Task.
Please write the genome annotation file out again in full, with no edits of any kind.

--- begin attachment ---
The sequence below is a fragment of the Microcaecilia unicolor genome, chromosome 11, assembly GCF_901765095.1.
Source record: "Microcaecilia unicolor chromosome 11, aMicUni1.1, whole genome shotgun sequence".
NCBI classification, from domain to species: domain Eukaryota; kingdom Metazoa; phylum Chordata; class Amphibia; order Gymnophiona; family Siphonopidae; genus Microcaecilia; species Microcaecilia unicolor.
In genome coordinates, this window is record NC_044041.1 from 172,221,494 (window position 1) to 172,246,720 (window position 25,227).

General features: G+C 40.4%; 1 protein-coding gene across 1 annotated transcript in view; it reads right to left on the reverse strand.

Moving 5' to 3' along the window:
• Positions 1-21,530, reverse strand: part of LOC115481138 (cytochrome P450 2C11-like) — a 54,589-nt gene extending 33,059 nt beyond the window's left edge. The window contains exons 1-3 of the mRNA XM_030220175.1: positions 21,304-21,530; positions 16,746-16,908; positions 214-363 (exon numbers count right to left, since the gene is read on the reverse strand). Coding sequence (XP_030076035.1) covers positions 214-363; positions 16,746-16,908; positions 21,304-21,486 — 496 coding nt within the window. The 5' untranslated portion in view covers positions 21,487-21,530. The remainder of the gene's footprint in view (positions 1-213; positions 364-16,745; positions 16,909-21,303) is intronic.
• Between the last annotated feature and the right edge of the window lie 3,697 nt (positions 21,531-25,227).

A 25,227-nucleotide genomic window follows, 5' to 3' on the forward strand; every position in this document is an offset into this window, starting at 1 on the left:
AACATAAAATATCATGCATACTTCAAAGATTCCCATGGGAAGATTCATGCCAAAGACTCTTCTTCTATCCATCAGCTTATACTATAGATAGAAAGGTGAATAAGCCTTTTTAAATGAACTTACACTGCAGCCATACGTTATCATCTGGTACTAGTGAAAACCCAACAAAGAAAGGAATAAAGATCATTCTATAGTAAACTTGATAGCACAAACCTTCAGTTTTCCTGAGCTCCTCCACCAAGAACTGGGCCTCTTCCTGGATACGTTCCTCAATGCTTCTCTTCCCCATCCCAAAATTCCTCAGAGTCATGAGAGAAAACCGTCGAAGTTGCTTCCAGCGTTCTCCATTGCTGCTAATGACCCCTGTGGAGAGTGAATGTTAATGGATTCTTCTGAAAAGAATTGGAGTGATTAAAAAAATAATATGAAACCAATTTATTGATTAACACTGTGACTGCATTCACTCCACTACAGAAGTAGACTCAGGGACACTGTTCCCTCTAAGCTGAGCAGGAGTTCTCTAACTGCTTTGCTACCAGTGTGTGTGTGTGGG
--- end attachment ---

The sequence below is a fragment of the Microcaecilia unicolor genome, chromosome 11, assembly GCF_901765095.1.
Source record: "Microcaecilia unicolor chromosome 11, aMicUni1.1, whole genome shotgun sequence".
NCBI classification, from domain to species: domain Eukaryota; kingdom Metazoa; phylum Chordata; class Amphibia; order Gymnophiona; family Siphonopidae; genus Microcaecilia; species Microcaecilia unicolor.
In genome coordinates, this window is record NC_044041.1 from 172,221,494 (window position 1) to 172,246,720 (window position 25,227).

General features: G+C 40.4%; 1 protein-coding gene across 1 annotated transcript in view; it reads right to left on the reverse strand.

Moving 5' to 3' along the window:
• Positions 1-21,530, reverse strand: part of LOC115481138 (cytochrome P450 2C11-like) — a 54,589-nt gene extending 33,059 nt beyond the window's left edge. The window contains exons 1-3 of the mRNA XM_030220175.1: positions 21,304-21,530; positions 16,746-16,908; positions 214-363 (exon numbers count right to left, since the gene is read on the reverse strand). Coding sequence (XP_030076035.1) covers positions 214-363; positions 16,746-16,908; positions 21,304-21,486 — 496 coding nt within the window. The 5' untranslated portion in view covers positions 21,487-21,530. The remainder of the gene's footprint in view (positions 1-213; positions 364-16,745; positions 16,909-21,303) is intronic.
• Between the last annotated feature and the right edge of the window lie 3,697 nt (positions 21,531-25,227).

A 25,227-nucleotide genomic window follows, 5' to 3' on the forward strand; every position in this document is an offset into this window, starting at 1 on the left:
AACATAAAATATCATGCATACTTCAAAGATTCCCATGGGAAGATTCATGCCAAAGACTCTTCTTCTATCCATCAGCTTATACTATAGATAGAAAGGTGAATAAGCCTTTTTAAATGAACTTACACTGCAGCCATACGTTATCATCTGGTACTAGTGAAAACCCAACAAAGAAAGGAATAAAGATCATTCTATAGTAAACTTGATAGCACAAACCTTCAGTTTTCCTGAGCTCCTCCACCAAGAACTGGGCCTCTTCCTGGATACGTTCCTCAATGCTTCTCTTCCCCATCCCAAAATTCCTCAGAGTCATGAGAGAAAACCGTCGAAGTTGCTTCCAGCGTTCTCCATTGCTGCTAATGACCCCTGTGGAGAGTGAATGTTAATGGATTCTTCTGAAAAGAATTGGAGTGATTAAAAAAATAATATGAAACCAATTTATTGATTAACACTGTGACTGCATTCACTCCACTACAGAAGTAGACTCAGGGACACTGTTCCCTCTAAGCTGAGCAGGAGTTCTCTAACTGCTTTGCTACCAGTGTGTGTGTGTGGG